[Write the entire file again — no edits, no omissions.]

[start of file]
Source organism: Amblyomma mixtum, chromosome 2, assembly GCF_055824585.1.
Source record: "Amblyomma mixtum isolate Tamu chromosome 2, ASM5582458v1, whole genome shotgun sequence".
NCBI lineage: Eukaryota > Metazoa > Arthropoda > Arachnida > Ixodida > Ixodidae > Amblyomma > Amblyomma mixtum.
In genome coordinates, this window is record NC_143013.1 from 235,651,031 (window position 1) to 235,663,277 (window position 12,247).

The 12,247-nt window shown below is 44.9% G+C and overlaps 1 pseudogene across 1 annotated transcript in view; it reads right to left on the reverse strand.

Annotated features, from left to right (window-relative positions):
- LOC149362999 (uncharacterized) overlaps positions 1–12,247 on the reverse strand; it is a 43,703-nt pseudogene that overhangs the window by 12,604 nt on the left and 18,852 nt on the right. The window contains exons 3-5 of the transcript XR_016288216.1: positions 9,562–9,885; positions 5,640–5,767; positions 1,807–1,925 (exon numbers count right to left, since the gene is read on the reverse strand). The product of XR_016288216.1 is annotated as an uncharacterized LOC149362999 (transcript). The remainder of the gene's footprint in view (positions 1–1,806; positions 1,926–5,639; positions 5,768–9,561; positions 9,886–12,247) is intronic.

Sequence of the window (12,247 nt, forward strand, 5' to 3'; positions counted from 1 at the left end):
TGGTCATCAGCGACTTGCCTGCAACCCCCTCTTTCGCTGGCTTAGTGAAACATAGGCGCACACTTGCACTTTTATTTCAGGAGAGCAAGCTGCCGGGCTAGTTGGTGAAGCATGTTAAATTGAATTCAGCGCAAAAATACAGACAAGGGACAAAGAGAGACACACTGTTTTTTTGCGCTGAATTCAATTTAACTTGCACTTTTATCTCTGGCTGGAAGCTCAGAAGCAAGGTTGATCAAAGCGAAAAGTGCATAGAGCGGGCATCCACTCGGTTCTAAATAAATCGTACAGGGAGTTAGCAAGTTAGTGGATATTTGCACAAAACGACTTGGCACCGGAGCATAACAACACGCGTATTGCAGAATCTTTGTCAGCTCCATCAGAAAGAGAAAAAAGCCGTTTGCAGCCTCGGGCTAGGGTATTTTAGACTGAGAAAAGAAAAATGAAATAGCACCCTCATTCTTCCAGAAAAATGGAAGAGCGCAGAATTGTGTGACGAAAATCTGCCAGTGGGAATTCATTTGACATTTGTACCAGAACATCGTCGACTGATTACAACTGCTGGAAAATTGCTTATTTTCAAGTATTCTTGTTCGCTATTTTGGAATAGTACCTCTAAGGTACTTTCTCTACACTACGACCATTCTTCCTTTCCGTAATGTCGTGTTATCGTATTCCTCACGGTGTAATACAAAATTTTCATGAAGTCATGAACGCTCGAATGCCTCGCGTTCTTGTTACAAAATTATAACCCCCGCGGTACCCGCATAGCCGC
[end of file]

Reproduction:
Source organism: Amblyomma mixtum, chromosome 2, assembly GCF_055824585.1.
Source record: "Amblyomma mixtum isolate Tamu chromosome 2, ASM5582458v1, whole genome shotgun sequence".
NCBI lineage: Eukaryota > Metazoa > Arthropoda > Arachnida > Ixodida > Ixodidae > Amblyomma > Amblyomma mixtum.
In genome coordinates, this window is record NC_143013.1 from 235,651,031 (window position 1) to 235,663,277 (window position 12,247).

The 12,247-nt window shown below is 44.9% G+C and overlaps 1 pseudogene across 1 annotated transcript in view; it reads right to left on the reverse strand.

Annotated features, from left to right (window-relative positions):
- LOC149362999 (uncharacterized) overlaps positions 1–12,247 on the reverse strand; it is a 43,703-nt pseudogene that overhangs the window by 12,604 nt on the left and 18,852 nt on the right. The window contains exons 3-5 of the transcript XR_016288216.1: positions 9,562–9,885; positions 5,640–5,767; positions 1,807–1,925 (exon numbers count right to left, since the gene is read on the reverse strand). The product of XR_016288216.1 is annotated as an uncharacterized LOC149362999 (transcript). The remainder of the gene's footprint in view (positions 1–1,806; positions 1,926–5,639; positions 5,768–9,561; positions 9,886–12,247) is intronic.

Sequence of the window (12,247 nt, forward strand, 5' to 3'; positions counted from 1 at the left end):
TGGTCATCAGCGACTTGCCTGCAACCCCCTCTTTCGCTGGCTTAGTGAAACATAGGCGCACACTTGCACTTTTATTTCAGGAGAGCAAGCTGCCGGGCTAGTTGGTGAAGCATGTTAAATTGAATTCAGCGCAAAAATACAGACAAGGGACAAAGAGAGACACACTGTTTTTTTGCGCTGAATTCAATTTAACTTGCACTTTTATCTCTGGCTGGAAGCTCAGAAGCAAGGTTGATCAAAGCGAAAAGTGCATAGAGCGGGCATCCACTCGGTTCTAAATAAATCGTACAGGGAGTTAGCAAGTTAGTGGATATTTGCACAAAACGACTTGGCACCGGAGCATAACAACACGCGTATTGCAGAATCTTTGTCAGCTCCATCAGAAAGAGAAAAAAGCCGTTTGCAGCCTCGGGCTAGGGTATTTTAGACTGAGAAAAGAAAAATGAAATAGCACCCTCATTCTTCCAGAAAAATGGAAGAGCGCAGAATTGTGTGACGAAAATCTGCCAGTGGGAATTCATTTGACATTTGTACCAGAACATCGTCGACTGATTACAACTGCTGGAAAATTGCTTATTTTCAAGTATTCTTGTTCGCTATTTTGGAATAGTACCTCTAAGGTACTTTCTCTACACTACGACCATTCTTCCTTTCCGTAATGTCGTGTTATCGTATTCCTCACGGTGTAATACAAAATTTTCATGAAGTCATGAACGCTCGAATGCCTCGCGTTCTTGTTACAAAATTATAACCCCCGCGGTACCCGCATAGCCGC